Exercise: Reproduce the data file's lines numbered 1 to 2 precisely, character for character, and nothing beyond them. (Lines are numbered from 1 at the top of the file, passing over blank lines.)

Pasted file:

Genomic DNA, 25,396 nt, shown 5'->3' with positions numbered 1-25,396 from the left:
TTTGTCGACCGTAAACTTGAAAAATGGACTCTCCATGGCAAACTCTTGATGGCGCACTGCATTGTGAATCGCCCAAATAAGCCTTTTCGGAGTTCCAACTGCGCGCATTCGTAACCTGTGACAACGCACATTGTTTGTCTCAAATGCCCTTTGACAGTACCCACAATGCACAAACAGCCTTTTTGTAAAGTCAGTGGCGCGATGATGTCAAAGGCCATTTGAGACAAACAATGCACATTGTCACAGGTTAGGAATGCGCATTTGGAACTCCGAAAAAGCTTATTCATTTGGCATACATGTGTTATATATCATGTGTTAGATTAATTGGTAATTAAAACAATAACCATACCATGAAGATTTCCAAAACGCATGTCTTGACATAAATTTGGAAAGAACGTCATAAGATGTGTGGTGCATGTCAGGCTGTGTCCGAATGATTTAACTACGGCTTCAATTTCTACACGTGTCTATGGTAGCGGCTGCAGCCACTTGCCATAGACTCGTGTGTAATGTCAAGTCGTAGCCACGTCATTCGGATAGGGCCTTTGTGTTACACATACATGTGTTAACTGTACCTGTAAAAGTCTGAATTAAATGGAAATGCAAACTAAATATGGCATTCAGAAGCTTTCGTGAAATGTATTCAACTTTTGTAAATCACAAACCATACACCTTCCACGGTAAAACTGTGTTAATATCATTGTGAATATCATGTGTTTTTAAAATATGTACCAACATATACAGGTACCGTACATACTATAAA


Genomic DNA, 25,396 nt, shown 5'->3' with positions numbered 1-25,396 from the left:
TTTGTCGACCGTAAACTTGAAAAATGGACTCTCCATGGCAAACTCTTGATGGCGCACTGCATTGTGAATCGCCCAAATAAGCCTTTTCGGAGTTCCAACTGCGCGCATTCGTAACCTGTGACAACGCACATTGTTTGTCTCAAATGCCCTTTGACAGTACCCACAATGCACAAACAGCCTTTTTGTAAAGTCAGTGGCGCGATGATGTCAAAGGCCATTTGAGACAAACAATGCACATTGTCACAGGTTAGGAATGCGCATTTGGAACTCCGAAAAAGCTTATTCATTTGGCATACATGTGTTATATATCATGTGTTAGATTAATTGGTAATTAAAACAATAACCATACCATGAAGATTTCCAAAACGCATGTCTTGACATAAATTTGGAAAGAACGTCATAAGATGTGTGGTGCATGTCAGGCTGTGTCCGAATGATTTAACTACGGCTTCAATTTCTACACGTGTCTATGGTAGCGGCTGCAGCCACTTGCCATAGACTCGTGTGTAATGTCAAGTCGTAGCCACGTCATTCGGATAGGGCCTTTGTGTTACACATACATGTGTTAACTGTACCTGTAAAAGTCTGAATTAAATGGAAATGCAAACTAAATATGGCATTCAGAAGCTTTCGTGAAATGTATTCAACTTTTGTAAATCACAAACCATACACCTTCCACGGTAAAACTGTGTTAATATCATTGTGAATATCATGTGTTTTTAAAATATGTACCAACATATACAGGTACCGTACATACTATAAA